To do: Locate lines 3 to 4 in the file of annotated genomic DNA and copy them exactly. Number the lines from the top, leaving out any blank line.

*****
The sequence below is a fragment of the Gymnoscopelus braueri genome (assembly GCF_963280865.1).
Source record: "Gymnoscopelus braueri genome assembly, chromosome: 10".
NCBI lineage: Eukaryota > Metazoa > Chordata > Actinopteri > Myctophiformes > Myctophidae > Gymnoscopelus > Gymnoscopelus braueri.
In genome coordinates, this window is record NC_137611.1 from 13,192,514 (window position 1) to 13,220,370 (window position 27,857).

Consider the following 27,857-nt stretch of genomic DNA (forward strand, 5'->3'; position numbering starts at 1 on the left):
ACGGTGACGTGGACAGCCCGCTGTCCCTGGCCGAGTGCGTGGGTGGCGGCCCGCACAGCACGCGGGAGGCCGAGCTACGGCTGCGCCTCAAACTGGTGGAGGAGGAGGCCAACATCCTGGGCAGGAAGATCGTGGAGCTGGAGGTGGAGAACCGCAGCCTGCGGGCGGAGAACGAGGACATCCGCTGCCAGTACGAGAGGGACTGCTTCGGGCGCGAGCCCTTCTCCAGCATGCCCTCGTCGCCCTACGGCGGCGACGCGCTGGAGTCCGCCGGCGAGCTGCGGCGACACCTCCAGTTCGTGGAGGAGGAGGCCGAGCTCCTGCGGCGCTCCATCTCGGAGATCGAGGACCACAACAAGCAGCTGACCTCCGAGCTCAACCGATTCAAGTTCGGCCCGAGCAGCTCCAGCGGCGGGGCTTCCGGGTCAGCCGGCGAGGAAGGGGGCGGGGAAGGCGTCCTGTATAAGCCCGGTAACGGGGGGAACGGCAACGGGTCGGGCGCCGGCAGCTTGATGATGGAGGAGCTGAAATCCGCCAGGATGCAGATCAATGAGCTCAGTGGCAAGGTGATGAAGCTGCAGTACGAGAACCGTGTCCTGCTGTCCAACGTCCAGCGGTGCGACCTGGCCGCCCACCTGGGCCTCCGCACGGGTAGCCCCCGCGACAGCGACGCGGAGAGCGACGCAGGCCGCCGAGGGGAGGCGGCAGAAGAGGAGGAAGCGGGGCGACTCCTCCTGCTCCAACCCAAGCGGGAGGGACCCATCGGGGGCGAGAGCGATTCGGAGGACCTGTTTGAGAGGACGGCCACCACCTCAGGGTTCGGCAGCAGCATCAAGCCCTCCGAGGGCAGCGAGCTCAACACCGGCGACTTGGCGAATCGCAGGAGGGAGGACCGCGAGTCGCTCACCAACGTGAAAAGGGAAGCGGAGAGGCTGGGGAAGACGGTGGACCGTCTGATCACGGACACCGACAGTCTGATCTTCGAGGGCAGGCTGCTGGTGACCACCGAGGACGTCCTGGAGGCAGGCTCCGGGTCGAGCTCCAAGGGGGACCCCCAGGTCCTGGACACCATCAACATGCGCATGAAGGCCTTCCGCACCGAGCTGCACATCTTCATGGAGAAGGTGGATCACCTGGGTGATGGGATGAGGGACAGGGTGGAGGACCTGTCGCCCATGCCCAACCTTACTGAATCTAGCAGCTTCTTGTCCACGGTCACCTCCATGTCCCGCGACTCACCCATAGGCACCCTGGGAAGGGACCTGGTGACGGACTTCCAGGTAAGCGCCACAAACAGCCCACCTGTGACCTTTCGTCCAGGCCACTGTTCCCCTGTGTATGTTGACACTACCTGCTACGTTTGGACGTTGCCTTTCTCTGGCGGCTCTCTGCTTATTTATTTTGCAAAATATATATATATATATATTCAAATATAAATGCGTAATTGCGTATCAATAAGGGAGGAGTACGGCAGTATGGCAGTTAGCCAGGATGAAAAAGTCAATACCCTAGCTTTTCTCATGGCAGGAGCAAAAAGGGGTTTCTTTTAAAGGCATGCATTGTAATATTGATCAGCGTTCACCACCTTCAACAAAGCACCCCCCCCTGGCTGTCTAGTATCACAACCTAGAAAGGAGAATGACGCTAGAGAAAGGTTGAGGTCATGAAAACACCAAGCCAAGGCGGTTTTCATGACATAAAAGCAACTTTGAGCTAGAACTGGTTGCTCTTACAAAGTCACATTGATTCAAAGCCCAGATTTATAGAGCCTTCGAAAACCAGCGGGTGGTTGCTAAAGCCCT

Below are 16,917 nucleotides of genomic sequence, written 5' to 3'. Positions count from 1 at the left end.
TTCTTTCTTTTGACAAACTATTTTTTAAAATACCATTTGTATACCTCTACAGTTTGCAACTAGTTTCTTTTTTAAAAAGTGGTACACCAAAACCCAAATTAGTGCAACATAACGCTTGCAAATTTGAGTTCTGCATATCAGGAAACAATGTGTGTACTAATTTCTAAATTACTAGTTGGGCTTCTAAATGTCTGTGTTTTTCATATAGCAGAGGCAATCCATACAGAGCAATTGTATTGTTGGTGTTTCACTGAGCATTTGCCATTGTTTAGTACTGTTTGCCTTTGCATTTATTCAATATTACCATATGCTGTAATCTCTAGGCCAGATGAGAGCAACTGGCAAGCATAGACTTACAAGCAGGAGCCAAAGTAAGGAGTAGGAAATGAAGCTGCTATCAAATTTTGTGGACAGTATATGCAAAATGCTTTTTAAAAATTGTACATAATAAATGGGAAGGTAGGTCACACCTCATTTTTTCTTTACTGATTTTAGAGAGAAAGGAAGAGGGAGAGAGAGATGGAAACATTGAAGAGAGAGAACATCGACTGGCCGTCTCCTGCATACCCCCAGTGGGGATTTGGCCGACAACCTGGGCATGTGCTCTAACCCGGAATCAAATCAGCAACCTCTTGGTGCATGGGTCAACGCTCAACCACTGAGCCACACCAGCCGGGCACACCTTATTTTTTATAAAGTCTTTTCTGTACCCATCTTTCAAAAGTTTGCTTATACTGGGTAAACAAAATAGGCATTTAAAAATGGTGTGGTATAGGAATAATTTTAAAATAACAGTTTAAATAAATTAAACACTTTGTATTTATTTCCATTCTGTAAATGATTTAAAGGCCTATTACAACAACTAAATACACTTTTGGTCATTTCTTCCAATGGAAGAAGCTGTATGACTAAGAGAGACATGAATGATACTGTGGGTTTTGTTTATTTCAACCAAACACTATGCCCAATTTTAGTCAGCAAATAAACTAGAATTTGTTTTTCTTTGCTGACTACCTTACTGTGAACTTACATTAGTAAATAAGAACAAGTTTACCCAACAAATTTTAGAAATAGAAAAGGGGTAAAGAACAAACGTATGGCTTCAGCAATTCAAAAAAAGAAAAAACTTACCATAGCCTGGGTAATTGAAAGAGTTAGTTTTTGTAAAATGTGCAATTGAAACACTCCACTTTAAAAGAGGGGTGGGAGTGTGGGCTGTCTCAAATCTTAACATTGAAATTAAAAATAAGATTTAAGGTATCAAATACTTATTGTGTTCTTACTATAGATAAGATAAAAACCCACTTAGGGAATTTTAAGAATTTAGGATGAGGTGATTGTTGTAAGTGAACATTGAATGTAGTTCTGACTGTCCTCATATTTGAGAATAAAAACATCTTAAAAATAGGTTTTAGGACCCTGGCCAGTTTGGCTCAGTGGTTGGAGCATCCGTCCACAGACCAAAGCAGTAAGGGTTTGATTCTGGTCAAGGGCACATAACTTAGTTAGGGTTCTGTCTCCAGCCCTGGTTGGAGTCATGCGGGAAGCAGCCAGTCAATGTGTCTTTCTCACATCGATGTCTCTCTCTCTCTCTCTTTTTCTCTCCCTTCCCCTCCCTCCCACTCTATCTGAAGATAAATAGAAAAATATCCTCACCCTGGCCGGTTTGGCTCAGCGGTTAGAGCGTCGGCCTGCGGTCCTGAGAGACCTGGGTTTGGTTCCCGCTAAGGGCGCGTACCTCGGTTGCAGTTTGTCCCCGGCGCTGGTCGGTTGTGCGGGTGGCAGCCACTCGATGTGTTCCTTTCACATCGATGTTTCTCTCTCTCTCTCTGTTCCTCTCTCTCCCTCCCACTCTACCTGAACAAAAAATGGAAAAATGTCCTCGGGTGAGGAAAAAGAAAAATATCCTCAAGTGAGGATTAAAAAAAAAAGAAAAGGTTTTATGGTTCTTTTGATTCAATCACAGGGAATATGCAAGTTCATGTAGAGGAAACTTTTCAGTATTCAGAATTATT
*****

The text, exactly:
NCBI lineage: Eukaryota > Metazoa > Chordata > Actinopteri > Myctophiformes > Myctophidae > Gymnoscopelus > Gymnoscopelus braueri.
In genome coordinates, this window is record NC_137611.1 from 13,192,514 (window position 1) to 13,220,370 (window position 27,857).